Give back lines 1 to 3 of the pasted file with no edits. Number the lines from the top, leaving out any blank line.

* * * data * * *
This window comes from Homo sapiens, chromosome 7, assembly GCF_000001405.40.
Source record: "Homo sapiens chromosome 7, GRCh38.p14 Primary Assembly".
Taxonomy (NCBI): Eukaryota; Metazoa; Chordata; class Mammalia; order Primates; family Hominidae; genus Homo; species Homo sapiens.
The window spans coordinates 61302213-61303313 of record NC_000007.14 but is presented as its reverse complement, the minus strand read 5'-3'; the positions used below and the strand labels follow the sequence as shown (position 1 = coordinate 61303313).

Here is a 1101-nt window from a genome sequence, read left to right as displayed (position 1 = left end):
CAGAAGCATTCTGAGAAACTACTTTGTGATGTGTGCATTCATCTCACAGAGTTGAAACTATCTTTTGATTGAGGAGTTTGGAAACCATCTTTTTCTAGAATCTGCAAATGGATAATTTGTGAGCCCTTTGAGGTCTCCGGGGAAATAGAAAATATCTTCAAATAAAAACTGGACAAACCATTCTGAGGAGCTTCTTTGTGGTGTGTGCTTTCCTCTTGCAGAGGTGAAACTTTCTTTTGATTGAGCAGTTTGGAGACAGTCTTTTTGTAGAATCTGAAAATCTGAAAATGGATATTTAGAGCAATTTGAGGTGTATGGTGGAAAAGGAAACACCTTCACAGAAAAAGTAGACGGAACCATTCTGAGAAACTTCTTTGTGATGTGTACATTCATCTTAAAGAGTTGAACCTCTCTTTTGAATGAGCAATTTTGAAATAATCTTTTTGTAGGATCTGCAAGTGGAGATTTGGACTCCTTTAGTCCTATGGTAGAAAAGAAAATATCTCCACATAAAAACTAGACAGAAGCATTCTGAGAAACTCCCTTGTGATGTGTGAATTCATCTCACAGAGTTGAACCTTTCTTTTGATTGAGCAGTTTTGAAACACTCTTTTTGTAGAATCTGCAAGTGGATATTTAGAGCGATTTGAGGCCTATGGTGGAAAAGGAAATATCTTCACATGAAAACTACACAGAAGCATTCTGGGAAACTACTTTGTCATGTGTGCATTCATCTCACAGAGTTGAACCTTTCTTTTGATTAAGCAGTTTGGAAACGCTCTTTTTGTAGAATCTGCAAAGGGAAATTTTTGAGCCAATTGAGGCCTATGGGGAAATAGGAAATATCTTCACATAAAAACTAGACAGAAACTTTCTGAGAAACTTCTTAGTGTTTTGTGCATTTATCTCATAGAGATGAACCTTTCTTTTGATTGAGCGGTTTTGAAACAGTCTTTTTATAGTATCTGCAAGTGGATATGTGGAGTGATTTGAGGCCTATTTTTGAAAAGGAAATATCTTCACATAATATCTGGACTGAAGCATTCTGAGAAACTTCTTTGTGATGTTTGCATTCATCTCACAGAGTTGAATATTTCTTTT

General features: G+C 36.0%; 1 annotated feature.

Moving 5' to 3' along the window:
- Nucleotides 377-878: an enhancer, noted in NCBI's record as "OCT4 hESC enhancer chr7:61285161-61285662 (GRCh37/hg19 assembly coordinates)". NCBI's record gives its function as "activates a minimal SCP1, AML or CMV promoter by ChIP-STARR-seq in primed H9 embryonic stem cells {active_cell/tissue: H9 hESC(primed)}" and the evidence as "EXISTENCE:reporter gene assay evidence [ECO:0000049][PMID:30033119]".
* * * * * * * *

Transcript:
This window comes from Homo sapiens, chromosome 7, assembly GCF_000001405.40.
Source record: "Homo sapiens chromosome 7, GRCh38.p14 Primary Assembly".
Taxonomy (NCBI): Eukaryota; Metazoa; Chordata; class Mammalia; order Primates; family Hominidae; genus Homo; species Homo sapiens.